Five minutes later,  kilometres away from you, I was looking at the blank white screen of my phone. It was looking at me empty. Nothing was frantic here. Everything was like the white empty screen: mechanic and silent. I was counting back from ten to distract the nauseating fear in me. ‘Ten, nine, eight, yedi, altı, beş, dört...’ My mum was also counting, splashing water on her face and breathing heavily. It was ten minutes later when she gathered enough courage to call me on the phone. 

I remember when we lost uncle Can. He was my mother’s best friend and it was the first time I saw her drunk and miserable. It made me grow a little bit to know that mothers can also be miserable.

In my selfish suffering, I picked up the phone angry, please forgive me, I didn’t know. I thought everyone was fine, I thought I had the right to be not-fine. My mum told me you were there, and now you were nowhere to be found. Should I apologise for not crying, yelling or shaking? 

You are my half-father, we have a connection between us. I mirrored your stillness. I sat there on my bed and went back to staring at the wall. A deadly silence crept over me, while outside me, anyone who knew you even just a little, were calling numbers and numbers, hoping to reach a calm voice. They passed through the hours like an airplane gliding through the sky with flaming engines. As the plane went down, numbers went up. Numbers that have been called, numbers of places that they searched for you, numbers of news flashes and the worst of all the numbers of death. 

There were three wounded in hospital Guven, forty-three in the Numune, thirty-two in Ibni Sina, forty-four in hospital Gazi, thirty-one in the Hacettepe and thirty in the Diskapi. My mum told me that they started searching for you in Gazi because it had the highest number of wounded. She waited, a desperate hope buzzed through the telephone lines, it died without reaching anywhere. In a whisper, she added, ‘we’ll check the morgues too.’ 

Meanwhile, it was you in the middle of the mass murder, you were laying on the cement like many others. I imagined a green digital countdown clock above the sky, on which the number went down with every last breath. Slowly but surely, the life was draining from all of you. The paramedics were rushing around like fireflies trying to put the light back in people’s eyes. You tried to get up but it was hard. Your right side was crushed to the cement so breathing was hard too. Your right eye was blood shot but the left was working fine. You caught a glimpse of the young girl laying with next to you. You tried to reach out, call out, get some help, but it was hard to make a sound. Maybe you thought of your daughters. You are a dad after all, you imagined your girls grown up into beautiful young women like her. You wanted to help, but then you understood. You saw the death in her details, her face chalk white, her toiletries – make up brushes and powder – her books, on the ground, on her other side laid a young boy. You didn’t see their hand locked together in rigor mortis. Both chalk white. They could have been anywhere else but they were here. Maybe you thought of me, maybe you thought of crying, but I know, it’s hard.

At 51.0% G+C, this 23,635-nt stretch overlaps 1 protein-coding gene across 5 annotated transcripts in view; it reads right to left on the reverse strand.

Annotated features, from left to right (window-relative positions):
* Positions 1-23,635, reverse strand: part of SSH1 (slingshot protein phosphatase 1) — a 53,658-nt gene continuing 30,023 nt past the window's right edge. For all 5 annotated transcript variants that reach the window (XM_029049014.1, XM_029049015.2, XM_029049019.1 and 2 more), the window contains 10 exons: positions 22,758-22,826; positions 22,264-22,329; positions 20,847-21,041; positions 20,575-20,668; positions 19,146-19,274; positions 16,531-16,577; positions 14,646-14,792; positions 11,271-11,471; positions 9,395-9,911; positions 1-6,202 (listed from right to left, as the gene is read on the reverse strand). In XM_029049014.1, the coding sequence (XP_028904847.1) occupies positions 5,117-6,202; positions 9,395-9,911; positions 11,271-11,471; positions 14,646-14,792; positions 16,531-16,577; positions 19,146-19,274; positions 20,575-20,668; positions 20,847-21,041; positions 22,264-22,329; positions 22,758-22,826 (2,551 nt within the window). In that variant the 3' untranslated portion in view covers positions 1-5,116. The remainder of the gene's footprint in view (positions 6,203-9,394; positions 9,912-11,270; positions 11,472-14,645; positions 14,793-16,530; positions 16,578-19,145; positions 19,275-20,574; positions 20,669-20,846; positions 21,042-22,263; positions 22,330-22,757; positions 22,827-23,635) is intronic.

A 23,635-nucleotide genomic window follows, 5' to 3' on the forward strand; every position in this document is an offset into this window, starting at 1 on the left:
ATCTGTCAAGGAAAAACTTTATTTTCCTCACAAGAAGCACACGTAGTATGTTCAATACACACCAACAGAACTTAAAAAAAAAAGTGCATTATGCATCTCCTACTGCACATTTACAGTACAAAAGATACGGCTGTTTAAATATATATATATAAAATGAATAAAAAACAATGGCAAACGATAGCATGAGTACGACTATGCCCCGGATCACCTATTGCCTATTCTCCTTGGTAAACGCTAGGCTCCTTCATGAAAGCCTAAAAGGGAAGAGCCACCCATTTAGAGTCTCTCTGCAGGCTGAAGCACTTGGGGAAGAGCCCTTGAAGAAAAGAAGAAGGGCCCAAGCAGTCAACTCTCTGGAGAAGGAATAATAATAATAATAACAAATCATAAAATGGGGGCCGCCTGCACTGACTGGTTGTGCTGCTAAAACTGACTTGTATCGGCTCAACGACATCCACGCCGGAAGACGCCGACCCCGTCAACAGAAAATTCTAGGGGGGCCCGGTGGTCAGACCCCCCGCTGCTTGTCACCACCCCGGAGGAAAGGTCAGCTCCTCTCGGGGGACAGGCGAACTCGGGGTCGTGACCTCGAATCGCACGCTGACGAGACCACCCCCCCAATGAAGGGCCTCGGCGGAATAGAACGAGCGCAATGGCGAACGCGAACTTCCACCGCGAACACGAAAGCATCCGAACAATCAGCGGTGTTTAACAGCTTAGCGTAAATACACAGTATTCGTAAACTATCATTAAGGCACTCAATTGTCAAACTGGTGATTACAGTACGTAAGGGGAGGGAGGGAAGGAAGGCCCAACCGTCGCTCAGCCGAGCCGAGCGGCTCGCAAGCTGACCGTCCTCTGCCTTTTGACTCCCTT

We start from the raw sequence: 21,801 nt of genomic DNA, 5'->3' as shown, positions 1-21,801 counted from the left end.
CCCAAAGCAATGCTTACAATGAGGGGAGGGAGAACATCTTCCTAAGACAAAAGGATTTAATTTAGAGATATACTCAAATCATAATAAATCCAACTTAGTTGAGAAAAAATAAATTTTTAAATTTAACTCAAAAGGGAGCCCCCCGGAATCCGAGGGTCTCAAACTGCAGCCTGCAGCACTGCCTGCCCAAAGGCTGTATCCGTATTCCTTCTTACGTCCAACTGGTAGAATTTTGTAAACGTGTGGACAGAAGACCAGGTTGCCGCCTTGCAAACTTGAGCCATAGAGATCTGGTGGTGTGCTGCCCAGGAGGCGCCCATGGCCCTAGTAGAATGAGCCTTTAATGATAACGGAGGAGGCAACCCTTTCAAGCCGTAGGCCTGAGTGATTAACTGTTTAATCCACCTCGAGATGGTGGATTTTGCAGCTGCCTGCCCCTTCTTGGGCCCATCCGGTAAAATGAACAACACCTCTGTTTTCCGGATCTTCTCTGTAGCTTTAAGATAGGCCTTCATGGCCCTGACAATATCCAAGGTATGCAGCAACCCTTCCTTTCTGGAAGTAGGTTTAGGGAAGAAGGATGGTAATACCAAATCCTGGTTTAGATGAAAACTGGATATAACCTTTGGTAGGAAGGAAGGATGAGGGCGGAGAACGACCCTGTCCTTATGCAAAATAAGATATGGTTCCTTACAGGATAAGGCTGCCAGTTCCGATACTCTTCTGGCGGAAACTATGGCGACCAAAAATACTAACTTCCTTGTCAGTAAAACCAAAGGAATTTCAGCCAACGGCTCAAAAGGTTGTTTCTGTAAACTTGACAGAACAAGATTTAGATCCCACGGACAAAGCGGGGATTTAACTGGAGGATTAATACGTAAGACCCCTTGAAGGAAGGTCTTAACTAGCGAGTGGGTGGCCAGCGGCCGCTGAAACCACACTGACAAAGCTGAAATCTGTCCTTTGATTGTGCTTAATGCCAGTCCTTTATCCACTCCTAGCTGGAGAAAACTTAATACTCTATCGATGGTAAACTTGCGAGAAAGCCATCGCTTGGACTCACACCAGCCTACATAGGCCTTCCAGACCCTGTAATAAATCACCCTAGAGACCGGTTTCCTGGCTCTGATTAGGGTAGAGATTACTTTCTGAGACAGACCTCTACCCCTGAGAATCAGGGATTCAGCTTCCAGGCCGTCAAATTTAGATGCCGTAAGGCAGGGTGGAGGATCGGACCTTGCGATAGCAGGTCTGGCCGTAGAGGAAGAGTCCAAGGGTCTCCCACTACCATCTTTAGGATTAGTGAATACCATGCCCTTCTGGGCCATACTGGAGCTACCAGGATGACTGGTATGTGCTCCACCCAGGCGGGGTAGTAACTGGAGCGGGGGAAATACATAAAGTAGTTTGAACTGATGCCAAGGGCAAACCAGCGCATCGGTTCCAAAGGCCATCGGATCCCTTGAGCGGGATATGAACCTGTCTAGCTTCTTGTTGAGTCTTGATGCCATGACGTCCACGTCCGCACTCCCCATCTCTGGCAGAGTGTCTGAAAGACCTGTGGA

Another friend called me, asking if we had found you yet. ‘No.’ Her friend was dead. I had a red shame passing across my face, as if someone else had hopped into your grave, you got off easily this time. We all did. I could have been there. 

Her friend was dead and I have to note that I have never seen death so early before. I have seen death in life, my goldfish was flushed down the toilet, I had trouble thinking how to  describe aunt Fatma’s home after she died because that was, after all, aunt Fatma’s house but she no longer lived there. Or she no longer lived, at all, to be precise. 

The trauma, the terror passed and counting started. You’d see, with terror, that it never stopped. It didn’t wait for you. You paused and people continued counting. Traditionally, mum says, one counts forty days after the death. She says that when your loved one dies, it lights forty candles inside you, heating you with anger and grief. With each day, one candle dies, slowly cooling you down. On fortieth day, only one candle remains inside you, a faint light, a warmth in your heart. That candle goes on forever. Forty days are the deadline for death, after forty days, you have to move on. While you are inside blowing out candles and pouring buckets of water around the house to put out the fire, they will be outside counting. 

I’ve seen death in my life, of course I have. However, even in death, there should be a system; a calculation. There is no equation that can validate the death of a twenty-one-year-old. Death should not come to someone who is twenty-one years old. 

I tried crying. I couldn’t. The phone wasn’t ringing anymore, I didn’t want to call and hinder anyone, but I needed somebody. I went to my flatmate’s room. She was laying on the bed, watching a motivational speech on Youtube. Her casualness broke me. Not that any of it were her fault. But everything about our lives offended me in that second and roaring blasts started in my head.